US 4696056 A Abstract A frequency converting circuit converts an input frequency into a desired frequency. To obtain the desired frequency, a first frequency converter converts the input frequency, by using an output frequency of a first local oscillator, into an intermediate frequency. The first local oscillator is a voltage controlled oscillator as a part of a phase locked loop circuit. A second frequency converter converts the intermediate frequency into the desired frequency by using an output frequency of a second local oscillator. A phase comparing circuit compares the phase of the output signal of the second frequency converter with that of the output signal of the first local oscillator. The phase comparing circuit is contained in the phase locked loop circuit. The result of the comparison is used for controlling the oscillating frequency of the first local oscillator.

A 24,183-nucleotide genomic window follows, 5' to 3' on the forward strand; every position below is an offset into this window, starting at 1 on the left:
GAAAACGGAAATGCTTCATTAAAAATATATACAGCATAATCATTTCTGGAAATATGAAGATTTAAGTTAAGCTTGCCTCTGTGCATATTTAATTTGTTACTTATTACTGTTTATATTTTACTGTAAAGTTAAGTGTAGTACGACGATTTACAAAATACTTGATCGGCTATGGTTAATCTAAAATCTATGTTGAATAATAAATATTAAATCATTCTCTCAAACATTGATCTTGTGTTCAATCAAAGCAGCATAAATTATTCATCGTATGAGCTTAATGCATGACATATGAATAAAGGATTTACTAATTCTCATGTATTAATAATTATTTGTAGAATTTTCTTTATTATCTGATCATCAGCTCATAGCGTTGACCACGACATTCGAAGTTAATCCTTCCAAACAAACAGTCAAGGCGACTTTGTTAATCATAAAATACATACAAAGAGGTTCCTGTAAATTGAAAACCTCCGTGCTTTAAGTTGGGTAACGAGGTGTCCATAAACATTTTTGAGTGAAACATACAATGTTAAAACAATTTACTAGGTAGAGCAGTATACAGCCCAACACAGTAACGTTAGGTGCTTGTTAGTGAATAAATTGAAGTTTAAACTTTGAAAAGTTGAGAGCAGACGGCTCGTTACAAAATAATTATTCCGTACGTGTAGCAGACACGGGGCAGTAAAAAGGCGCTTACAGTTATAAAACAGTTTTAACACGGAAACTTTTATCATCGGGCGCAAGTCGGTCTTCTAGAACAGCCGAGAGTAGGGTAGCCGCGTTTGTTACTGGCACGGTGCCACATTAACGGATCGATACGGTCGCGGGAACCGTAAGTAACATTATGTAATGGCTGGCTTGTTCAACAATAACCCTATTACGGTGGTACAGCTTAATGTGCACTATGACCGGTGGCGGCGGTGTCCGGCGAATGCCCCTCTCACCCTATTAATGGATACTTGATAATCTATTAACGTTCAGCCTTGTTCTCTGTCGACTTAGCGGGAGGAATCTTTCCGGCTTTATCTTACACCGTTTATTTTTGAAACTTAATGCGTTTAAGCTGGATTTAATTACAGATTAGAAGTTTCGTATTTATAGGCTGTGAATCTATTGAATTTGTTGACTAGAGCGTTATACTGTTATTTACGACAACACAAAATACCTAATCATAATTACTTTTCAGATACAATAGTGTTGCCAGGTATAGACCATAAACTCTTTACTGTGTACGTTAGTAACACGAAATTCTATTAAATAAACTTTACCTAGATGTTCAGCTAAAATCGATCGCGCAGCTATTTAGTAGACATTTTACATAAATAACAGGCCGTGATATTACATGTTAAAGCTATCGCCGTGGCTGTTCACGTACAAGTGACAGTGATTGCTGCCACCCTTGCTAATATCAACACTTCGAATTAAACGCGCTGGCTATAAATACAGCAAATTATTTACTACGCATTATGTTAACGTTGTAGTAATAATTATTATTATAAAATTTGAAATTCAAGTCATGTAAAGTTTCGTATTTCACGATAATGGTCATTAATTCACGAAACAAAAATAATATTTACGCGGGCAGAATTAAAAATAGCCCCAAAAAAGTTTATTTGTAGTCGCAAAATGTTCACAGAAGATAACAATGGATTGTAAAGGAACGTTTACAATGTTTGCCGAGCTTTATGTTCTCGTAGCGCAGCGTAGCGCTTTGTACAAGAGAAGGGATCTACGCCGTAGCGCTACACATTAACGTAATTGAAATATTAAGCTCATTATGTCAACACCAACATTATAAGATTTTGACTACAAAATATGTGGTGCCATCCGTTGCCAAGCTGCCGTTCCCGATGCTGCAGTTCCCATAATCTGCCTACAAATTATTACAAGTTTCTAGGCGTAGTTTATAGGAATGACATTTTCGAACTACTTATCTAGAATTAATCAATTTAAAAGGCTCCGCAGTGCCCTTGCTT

Claims(19) 1. A frequency converting circuit for converting an input frequency into a stable output frequency, said frequency converting circuit comprising: